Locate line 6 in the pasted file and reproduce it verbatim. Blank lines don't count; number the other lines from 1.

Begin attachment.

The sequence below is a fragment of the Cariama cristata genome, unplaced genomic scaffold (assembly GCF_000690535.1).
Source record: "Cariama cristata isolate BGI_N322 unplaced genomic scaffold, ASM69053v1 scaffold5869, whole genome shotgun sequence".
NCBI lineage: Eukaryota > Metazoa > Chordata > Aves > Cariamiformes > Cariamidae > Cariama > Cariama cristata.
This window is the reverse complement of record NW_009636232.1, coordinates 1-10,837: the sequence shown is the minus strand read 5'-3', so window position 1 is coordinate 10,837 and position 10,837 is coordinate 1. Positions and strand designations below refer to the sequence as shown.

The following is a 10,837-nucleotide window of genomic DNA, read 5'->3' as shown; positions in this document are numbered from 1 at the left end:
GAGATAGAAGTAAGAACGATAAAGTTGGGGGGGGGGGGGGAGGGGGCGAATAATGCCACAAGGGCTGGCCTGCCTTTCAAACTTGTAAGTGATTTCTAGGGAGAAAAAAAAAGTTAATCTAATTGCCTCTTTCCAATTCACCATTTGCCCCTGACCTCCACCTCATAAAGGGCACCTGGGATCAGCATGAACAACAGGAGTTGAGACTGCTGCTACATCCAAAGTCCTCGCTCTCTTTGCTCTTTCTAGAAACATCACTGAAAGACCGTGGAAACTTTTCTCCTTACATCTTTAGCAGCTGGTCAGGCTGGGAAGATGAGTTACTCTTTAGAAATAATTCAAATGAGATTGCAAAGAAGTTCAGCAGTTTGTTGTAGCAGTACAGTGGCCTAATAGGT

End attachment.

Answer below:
GAGATAGAAGTAAGAACGATAAAGTTGGGGGGGGGGGGGGAGGGGGCGAATAATGCCACAAGGGCTGGCCTGCCTTTCAAACTTGTAAGTGATTTCTAGGGAGAAAAAAAAAGTTAATCTAATTGCCTCTTTCCAATTCACCATTTGCCCCTGACCTCCACCTCATAAAGGGCACCTGGGATCAGCATGAACAACAGGAGTTGAGACTGCTGCTACATCCAAAGTCCTCGCTCTCTTTGCTCTTTCTAGAAACATCACTGAAAGACCGTGGAAACTTTTCTCCTTACATCTTTAGCAGCTGGTCAGGCTGGGAAGATGAGTTACTCTTTAGAAATAATTCAAATGAGATTGCAAAGAAGTTCAGCAGTTTGTTGTAGCAGTACAGTGGCCTAATAGGT